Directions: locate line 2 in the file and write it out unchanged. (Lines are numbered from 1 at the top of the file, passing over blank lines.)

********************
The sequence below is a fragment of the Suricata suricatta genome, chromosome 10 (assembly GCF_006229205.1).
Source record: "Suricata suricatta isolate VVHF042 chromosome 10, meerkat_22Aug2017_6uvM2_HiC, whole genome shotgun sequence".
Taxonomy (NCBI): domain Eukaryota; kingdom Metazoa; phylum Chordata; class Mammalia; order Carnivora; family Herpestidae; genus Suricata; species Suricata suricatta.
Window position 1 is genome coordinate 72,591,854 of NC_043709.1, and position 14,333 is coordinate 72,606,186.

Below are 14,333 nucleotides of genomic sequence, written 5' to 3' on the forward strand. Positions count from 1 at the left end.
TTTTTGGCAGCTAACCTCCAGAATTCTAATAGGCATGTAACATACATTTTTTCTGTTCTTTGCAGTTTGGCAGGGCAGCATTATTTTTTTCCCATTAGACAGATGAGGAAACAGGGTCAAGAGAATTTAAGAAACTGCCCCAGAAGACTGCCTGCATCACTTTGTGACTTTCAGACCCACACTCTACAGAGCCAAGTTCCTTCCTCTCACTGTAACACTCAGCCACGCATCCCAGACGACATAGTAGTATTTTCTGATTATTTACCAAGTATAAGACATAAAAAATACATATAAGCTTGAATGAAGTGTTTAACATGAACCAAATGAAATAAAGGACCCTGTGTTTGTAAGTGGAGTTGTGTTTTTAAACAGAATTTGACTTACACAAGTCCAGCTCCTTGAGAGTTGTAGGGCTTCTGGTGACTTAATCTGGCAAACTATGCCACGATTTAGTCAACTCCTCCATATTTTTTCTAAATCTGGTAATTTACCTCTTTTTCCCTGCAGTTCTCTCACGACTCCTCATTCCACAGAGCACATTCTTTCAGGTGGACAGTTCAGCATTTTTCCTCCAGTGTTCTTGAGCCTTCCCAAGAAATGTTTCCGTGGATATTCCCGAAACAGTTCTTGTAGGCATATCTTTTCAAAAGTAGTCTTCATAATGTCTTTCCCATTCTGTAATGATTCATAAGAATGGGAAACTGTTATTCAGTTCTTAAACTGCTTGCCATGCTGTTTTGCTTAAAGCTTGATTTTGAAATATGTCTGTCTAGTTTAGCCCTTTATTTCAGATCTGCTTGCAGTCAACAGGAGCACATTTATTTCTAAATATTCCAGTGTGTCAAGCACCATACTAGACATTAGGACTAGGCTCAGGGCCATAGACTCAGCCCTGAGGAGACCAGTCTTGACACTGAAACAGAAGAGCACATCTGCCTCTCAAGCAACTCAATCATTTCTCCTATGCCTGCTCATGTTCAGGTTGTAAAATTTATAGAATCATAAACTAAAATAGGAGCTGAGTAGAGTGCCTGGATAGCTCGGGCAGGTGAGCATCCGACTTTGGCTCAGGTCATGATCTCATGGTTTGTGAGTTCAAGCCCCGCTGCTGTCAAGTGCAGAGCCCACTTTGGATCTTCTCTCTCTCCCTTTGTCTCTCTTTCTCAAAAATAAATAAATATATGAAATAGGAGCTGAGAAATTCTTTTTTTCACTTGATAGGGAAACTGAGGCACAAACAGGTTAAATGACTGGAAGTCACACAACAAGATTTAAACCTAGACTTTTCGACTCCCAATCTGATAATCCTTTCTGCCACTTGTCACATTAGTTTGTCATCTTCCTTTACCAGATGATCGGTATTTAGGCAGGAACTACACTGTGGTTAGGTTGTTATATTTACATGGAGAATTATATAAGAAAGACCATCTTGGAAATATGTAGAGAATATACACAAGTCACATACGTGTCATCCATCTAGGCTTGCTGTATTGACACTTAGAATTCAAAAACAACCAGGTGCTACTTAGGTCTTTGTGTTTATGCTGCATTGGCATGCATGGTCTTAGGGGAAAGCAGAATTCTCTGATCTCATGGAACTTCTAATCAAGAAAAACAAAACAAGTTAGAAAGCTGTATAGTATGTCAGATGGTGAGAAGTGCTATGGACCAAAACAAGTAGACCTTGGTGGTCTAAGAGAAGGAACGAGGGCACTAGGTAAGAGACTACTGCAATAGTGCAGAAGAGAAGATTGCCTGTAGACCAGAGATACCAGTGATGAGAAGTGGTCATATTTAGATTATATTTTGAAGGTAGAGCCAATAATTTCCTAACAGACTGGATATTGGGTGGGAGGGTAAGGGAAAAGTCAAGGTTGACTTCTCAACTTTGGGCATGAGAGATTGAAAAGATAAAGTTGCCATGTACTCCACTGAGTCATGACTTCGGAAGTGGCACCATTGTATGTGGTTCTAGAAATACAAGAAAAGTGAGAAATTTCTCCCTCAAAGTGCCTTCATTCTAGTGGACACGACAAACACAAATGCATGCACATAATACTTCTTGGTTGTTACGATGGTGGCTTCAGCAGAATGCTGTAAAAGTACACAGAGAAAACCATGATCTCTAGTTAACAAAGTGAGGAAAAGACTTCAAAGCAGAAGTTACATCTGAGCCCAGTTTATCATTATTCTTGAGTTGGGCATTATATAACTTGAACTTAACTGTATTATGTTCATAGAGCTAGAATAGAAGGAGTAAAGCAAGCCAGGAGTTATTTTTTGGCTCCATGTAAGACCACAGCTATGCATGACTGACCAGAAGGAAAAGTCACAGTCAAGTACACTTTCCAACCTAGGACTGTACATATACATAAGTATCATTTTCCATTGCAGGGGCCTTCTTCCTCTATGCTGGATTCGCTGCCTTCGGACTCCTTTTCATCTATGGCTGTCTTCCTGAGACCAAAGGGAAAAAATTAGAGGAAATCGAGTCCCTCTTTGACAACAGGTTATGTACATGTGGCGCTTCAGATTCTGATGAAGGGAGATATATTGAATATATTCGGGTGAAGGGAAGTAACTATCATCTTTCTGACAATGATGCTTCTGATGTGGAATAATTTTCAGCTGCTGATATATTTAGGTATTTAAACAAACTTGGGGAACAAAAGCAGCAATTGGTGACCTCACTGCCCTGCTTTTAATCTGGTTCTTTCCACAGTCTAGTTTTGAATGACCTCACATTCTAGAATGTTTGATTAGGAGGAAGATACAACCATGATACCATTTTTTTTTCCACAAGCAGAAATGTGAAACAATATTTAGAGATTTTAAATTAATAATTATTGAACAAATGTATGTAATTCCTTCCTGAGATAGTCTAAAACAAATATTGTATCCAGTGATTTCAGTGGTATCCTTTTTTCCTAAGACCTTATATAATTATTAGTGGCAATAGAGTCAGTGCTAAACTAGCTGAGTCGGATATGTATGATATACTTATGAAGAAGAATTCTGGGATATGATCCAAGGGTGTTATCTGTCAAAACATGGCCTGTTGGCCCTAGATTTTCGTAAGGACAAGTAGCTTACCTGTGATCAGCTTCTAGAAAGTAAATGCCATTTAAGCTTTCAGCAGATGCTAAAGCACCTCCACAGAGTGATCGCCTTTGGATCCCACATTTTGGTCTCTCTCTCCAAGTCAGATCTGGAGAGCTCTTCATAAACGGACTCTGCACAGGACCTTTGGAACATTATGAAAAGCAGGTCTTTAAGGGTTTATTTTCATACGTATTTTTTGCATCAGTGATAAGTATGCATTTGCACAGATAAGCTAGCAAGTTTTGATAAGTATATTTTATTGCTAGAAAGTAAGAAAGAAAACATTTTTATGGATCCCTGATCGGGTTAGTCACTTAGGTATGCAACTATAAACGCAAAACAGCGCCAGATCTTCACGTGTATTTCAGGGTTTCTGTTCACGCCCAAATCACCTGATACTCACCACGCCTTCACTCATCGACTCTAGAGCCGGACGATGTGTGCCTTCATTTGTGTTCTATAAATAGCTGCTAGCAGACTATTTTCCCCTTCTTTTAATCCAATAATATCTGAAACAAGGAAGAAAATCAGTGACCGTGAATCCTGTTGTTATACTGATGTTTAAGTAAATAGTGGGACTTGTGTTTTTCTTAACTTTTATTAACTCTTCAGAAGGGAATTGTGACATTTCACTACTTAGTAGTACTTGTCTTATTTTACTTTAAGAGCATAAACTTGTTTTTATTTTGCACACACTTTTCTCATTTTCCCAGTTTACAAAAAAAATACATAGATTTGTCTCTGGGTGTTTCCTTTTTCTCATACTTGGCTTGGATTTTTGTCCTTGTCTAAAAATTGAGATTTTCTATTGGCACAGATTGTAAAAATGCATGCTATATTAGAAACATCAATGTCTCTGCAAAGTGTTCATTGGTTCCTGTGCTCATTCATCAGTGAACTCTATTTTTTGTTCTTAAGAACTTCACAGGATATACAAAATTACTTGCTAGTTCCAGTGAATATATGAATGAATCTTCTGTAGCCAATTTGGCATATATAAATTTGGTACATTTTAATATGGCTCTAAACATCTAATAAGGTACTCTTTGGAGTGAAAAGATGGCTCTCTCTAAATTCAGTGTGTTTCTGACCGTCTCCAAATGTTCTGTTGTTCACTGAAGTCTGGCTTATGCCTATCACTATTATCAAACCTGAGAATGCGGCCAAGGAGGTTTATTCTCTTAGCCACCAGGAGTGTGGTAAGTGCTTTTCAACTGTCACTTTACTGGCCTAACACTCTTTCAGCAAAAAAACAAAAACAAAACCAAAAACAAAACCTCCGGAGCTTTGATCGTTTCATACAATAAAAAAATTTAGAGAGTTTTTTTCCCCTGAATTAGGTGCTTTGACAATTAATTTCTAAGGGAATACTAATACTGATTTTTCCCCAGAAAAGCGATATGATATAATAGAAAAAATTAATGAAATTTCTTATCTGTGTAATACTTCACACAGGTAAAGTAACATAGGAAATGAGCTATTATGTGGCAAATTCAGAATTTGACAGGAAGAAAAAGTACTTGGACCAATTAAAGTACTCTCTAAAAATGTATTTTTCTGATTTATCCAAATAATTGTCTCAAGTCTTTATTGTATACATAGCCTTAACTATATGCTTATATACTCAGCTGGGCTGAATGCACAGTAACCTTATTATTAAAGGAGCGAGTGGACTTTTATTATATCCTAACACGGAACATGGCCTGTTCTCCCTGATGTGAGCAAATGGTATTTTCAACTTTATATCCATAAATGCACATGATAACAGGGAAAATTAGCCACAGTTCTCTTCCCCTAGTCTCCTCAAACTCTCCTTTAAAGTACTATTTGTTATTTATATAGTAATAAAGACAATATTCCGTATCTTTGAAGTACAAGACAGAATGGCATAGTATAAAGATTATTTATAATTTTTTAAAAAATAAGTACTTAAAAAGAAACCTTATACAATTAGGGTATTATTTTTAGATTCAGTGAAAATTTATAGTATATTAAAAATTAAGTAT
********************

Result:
Source record: "Suricata suricatta isolate VVHF042 chromosome 10, meerkat_22Aug2017_6uvM2_HiC, whole genome shotgun sequence".